SCOTTSDALE, Arizona — Virgil Ortiz, a Cochiti Pueblo Native, is one of the most innovative potters working today. His latest ceramic exhibition Taboo at King Galleries (Scottsdale, Arizona, April 20 – current) explores the concepts of the unacceptable and forbidden with its erotic stencil-like motifs and sculptures of leather harness bound and vinyl masked muscular bodies. However, the motifs themselves are trite, not taboo.
Taboo is the concept of the unacceptable or forbidden. It ranges from topics we avoid in polite conversation, to that which society proscribes as outside its current social, sexual, cultural or political mores. Many actions or even social groups, which were once considered “taboo”, are now part of the mainstream. When does that which is forbidden become that which is acceptable?
What is taboo is Ortiz’s challenging act of innovatively and exquisitely employing these motifs on traditional black on cream forms as a means of social commentary.
What is taboo is that some Native Americans, who already struggle to preserve their indigenous identity may find the erotic motifs insulting to traditional pottery and a traditional way of life. In fact, Ortiz, himself, is the product of a long lineage of potters.
It may all be a bit taboo for Native art, but what is “cutting edge” today will certainly be the standard of tomorrow.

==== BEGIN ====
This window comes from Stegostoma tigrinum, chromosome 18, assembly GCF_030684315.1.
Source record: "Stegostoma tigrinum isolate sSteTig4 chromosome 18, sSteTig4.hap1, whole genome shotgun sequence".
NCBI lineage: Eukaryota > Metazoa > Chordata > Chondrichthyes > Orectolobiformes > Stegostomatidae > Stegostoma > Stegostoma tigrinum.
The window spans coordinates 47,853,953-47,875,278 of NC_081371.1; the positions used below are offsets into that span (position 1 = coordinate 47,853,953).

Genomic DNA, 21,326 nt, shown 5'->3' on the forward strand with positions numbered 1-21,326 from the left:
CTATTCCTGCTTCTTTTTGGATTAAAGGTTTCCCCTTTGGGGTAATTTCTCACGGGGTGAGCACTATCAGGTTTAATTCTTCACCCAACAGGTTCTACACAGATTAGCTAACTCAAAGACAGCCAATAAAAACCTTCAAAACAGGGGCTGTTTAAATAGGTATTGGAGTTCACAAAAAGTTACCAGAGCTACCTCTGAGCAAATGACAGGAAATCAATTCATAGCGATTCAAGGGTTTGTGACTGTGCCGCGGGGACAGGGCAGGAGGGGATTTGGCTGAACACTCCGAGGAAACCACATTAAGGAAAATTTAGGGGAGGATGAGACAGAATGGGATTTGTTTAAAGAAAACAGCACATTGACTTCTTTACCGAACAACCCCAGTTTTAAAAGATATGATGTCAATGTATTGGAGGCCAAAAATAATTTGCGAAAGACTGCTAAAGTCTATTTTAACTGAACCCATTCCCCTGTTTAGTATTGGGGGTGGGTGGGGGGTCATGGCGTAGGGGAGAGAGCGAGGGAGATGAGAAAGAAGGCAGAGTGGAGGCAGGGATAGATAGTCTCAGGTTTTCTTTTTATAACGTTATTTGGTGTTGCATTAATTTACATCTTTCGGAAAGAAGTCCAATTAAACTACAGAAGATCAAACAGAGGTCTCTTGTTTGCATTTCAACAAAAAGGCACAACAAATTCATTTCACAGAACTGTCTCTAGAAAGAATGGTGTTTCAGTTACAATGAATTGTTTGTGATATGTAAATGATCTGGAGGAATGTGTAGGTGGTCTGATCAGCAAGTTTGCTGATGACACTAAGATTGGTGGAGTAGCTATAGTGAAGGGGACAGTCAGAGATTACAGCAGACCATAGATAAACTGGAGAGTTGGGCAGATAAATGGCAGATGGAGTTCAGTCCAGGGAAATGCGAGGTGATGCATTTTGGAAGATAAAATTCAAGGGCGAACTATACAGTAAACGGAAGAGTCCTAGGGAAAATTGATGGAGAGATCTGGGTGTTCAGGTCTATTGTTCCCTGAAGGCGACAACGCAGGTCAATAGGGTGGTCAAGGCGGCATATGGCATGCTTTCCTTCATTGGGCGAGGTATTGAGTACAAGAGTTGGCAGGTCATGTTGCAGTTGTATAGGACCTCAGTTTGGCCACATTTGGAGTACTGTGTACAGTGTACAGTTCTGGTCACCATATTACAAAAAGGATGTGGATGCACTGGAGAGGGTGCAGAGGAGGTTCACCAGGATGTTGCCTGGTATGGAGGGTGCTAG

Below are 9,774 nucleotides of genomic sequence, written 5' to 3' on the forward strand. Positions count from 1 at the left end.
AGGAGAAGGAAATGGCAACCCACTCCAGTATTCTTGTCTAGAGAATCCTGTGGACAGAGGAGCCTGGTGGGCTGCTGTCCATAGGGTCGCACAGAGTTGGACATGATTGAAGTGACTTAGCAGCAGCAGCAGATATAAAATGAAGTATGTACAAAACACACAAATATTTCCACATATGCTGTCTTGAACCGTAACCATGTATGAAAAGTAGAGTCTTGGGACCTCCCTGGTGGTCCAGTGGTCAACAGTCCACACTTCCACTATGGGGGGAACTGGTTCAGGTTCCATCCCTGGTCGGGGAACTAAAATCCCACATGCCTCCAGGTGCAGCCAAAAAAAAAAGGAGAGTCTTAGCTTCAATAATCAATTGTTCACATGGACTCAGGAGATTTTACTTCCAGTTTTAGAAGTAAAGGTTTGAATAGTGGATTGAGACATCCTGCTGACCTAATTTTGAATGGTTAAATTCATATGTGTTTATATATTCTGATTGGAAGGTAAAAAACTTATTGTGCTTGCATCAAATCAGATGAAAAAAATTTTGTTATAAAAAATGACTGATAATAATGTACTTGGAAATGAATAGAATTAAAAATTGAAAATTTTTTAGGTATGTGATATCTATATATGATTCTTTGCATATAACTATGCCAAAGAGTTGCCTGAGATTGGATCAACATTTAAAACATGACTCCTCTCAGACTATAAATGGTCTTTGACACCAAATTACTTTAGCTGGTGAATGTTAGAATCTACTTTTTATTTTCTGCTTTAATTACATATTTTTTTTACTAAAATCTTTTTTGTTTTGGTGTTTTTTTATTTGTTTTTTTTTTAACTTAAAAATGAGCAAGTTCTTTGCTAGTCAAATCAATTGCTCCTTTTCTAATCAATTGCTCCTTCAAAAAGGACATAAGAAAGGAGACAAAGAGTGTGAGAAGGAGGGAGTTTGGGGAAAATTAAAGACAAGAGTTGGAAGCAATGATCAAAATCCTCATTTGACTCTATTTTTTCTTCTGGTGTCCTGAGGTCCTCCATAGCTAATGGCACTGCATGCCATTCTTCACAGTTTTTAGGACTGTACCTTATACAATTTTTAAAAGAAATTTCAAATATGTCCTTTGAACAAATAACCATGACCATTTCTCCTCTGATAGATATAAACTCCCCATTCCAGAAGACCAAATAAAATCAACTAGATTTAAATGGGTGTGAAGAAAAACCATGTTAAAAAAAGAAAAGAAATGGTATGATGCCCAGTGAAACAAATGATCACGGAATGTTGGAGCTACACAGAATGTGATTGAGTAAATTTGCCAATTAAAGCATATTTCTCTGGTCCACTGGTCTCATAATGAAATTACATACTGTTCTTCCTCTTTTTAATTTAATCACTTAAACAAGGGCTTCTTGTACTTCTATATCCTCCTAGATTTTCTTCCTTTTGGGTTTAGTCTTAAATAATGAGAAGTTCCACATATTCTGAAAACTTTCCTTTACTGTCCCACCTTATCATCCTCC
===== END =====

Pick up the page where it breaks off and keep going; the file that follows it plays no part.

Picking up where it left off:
Even so, blending pop-culture (even the periphery) and indigenous-culture isn’t new with many young artists exploring what it means to grow up in between worlds.
“Creativity comes to me from continuing the story of my Cochiti people and how we see the world around us. Our art from the late 1800’s told the stories of what those people were experiences at that time. That opened the door for me to use taboo topics to engage people about today’s society, culture, politics, religion and even social media.”
Ortiz’s exquisite clay work has been featured in numerous museum exhibits nationwide, and is now venturing into decor, video and film.
He is also known for his fashion design. His designs are captivating, provocative, and edgy — and are creating quite a stir. His sharp laser-cut leather jackets, swinging taffeta skirts, cashmere sweaters and silk scarves echo the voluminous contours and sinuous motifs of Pueblo pottery. He showcases the richness of indigenous high fashion and compelling storytelling of Pueblo culture and history.
This article was the apex of a conversation with Institute of American Indian Arts student artist Chaz John.
Do you love or loathe this work on contemporary ceramic art? Let us know in the comments.